U.S. Air Force Spy Planes Recorded 1,000 Hours of Video Every Day

2012 disclosure offers glimpse at huge global surveillance effort

U.S. Air Force Spy Planes Recorded 1,000 Hours of Video Every Day U.S. Air Force Spy Planes Recorded 1,000 Hours of Video Every Day

Uncategorized January 2, 2015 1

The U.S. Air Force’s fleet of drones and manned spy planes recorded nearly 50 days’ worth of surveillance video every 24 hours in 2012,... U.S. Air Force Spy Planes Recorded 1,000 Hours of Video Every Day

The U.S. Air Force’s fleet of drones and manned spy planes recorded nearly 50 days’ worth of surveillance video every 24 hours in 2012, according to one former top official.

The video comprised a portion of the roughly 1.3 million megabytes of data that the Air Force’s Intelligence, Surveillance and Reconnaissance Agency gathered daily, then-lieutenant general Larry James said at an industry event in April 2012.

Today James works for NASA.

The general’s remarks—and other surprising insights into the Air Force’s spying efforts—are included in the ISR Agency’s official history for 2012, a heavily-redacted copy of which War Is Boring obtained through the Freedom of Information Act.

In the two years since James revealed the extent of the flying branch’s aerial spying, the Air Force has changed significantly—retiring many aircraft and adding others, all in line with the Pentagon’s shifting operations in Iraq and Afghanistan and other war zones.

But it’s unlikely the aerial spies are less busy today than they were in 2012.

In 2012, the ISR Agency’s main aircraft included the Predator, Reaper and Global Hawk drones, the E-8, U-2 and RC-135 manned spy jets and U-21 and MC-12 propeller-driven surveillance planes—close to 400 aircraft, in all.

It’s likely the agency also makes use of the Air Force’s secretive fleet of RQ-170 stealth drones, although the official history for 2012 makes no mention of them.

At top—a Reaper drone. Above—a U-21 in Afghanistan in 2011. Air Force photos

In 2012, most of the roughly 40 U-21s and MC-12s were in Afghanistan. The 250 or so Predators, Reapers and Global Hawks were spread out across Africa, the Pacific and Southwest and Central Asia. The U-2s and E-8s deployed to the Middle East for missions across the region. The RC-135s toured Europe, the Pacific and Southwest Asia.

The RC-135s, U-2s, E-8s and Global Hawks haul sophisticated electronic eavesdroppers, cameras and radars for scooping up fine-grain intelligence on a strategic level.

The Predators, Reapers, U-21s and MC-12s are more suitable for finding and tracking small groups of insurgents. Among other sensors, they pack video cameras for continuously monitoring the ground below.

In 2012, it took 20,000 airmen to operate the spy planes and analyze the resulting intelligence, according to the history.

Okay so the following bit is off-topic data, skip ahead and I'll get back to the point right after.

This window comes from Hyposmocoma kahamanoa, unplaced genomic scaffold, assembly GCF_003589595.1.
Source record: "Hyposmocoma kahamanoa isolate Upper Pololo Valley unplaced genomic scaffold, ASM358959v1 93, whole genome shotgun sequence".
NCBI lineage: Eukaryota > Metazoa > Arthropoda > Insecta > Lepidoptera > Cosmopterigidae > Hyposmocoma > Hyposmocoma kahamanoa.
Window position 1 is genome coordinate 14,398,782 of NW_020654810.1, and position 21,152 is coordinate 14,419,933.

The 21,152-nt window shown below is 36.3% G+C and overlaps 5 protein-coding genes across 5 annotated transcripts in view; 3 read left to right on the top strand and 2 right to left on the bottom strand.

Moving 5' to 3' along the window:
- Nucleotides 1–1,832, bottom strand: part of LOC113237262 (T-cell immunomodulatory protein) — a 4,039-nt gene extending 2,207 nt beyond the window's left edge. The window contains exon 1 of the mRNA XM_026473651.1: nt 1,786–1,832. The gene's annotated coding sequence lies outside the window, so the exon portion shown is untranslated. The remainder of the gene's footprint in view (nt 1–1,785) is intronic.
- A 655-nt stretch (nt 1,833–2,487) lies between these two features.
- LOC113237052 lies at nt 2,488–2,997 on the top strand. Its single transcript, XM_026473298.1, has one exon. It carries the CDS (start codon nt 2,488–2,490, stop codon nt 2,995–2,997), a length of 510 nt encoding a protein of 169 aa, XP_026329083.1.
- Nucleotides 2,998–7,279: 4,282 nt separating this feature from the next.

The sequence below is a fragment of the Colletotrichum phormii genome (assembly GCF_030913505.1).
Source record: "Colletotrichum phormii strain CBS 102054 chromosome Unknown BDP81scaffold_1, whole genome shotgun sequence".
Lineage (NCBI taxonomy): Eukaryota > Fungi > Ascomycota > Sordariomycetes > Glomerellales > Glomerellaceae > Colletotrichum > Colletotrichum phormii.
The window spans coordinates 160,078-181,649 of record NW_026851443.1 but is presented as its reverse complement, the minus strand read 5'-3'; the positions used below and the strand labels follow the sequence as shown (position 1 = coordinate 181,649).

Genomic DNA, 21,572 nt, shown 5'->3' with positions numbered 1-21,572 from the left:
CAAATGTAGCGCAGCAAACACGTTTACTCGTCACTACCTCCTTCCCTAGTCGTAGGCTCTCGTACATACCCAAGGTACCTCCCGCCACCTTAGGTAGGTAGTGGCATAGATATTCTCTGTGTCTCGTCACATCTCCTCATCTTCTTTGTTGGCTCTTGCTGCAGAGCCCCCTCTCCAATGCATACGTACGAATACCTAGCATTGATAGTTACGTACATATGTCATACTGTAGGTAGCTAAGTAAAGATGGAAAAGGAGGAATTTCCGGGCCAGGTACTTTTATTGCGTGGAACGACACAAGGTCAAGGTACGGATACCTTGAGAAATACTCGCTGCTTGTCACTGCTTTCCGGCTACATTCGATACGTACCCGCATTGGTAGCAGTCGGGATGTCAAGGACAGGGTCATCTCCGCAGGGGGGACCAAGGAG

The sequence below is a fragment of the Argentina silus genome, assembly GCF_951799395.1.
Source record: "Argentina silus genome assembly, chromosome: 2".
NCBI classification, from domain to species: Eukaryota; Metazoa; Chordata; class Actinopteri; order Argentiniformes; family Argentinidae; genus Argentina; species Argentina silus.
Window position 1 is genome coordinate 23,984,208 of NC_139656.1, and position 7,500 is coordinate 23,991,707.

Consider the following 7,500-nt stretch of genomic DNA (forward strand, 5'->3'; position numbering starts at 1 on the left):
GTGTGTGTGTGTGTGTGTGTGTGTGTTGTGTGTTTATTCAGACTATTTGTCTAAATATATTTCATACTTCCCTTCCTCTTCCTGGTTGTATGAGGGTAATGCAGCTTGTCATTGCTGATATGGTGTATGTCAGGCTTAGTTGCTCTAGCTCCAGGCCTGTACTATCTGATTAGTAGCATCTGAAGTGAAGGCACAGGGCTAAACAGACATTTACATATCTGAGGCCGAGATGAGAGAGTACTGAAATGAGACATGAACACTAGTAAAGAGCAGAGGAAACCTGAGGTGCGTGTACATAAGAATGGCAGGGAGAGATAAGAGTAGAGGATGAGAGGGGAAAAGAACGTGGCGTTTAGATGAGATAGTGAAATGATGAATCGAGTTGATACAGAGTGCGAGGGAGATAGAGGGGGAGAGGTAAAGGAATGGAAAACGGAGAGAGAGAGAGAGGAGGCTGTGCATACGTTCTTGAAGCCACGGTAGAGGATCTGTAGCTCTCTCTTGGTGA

“If you look across the ISR enterprise, we fly about 1,500 hours of airborne ISR missions every day,” James told the audience at an Air Force Association
breakfast on April 26, 2012.

Those missions “include more than 1,000 hours of full-motion video daily, as well,” James added, describing the Air Force’s aerial spying as the world’s “gold standard.”

For America’s enemies, the consequences of this intensive spying effort were profound. Just one surveillance unit—the 600-person 361st ISR Group—helped U.S. Special Operations Forces kill more than 1,200 enemy combatants in 2012 alone, according to the history.

The ISR Agency’s official history doesn’t explain how the 2012 spying effort compared to previous years—at least not in explicit terms. But the history does provide some useful metrics to illustrate the expansion of America’s aerial surveillance in the middle years of the wars in Iraq and Afghanistan.

“Since 2008, the number of Department of Defense ISR platforms has
increased 238 percent, making up almost one-third of the all U.S. military aircraft by 2012,” according to the history. “In fact, spending on ISR reached $67 billion since the events of 11 September 2011.”

After 2012—with the main American force out of Iraq and the Afghanistan occupation quickly winding down—the Air Force cut almost a fifth of its spy planes.

The five U-21s retired, as did many of the older Predators. The Air Force transferred the three dozen MC-12s to the Army and Special Operations Command. To make up for the losses, the flying branch continued buying Global Hawks and Reapers.

Although slightly smaller, today’s spy fleet is probably no less busy than it was in 2012. Predators spy on Islamic State militants in Iraq and Syria. Reapers hunt for rebels in Africa’s Sahel region. And the RC-135s have been snooping on Russian installations in the Baltic region—and dodging the fighter jets that Moscow sends to intercept them.

So it’s likely the Air Force is still recording something like 50 days of video every 24 hours. And if it isn’t, it still could.

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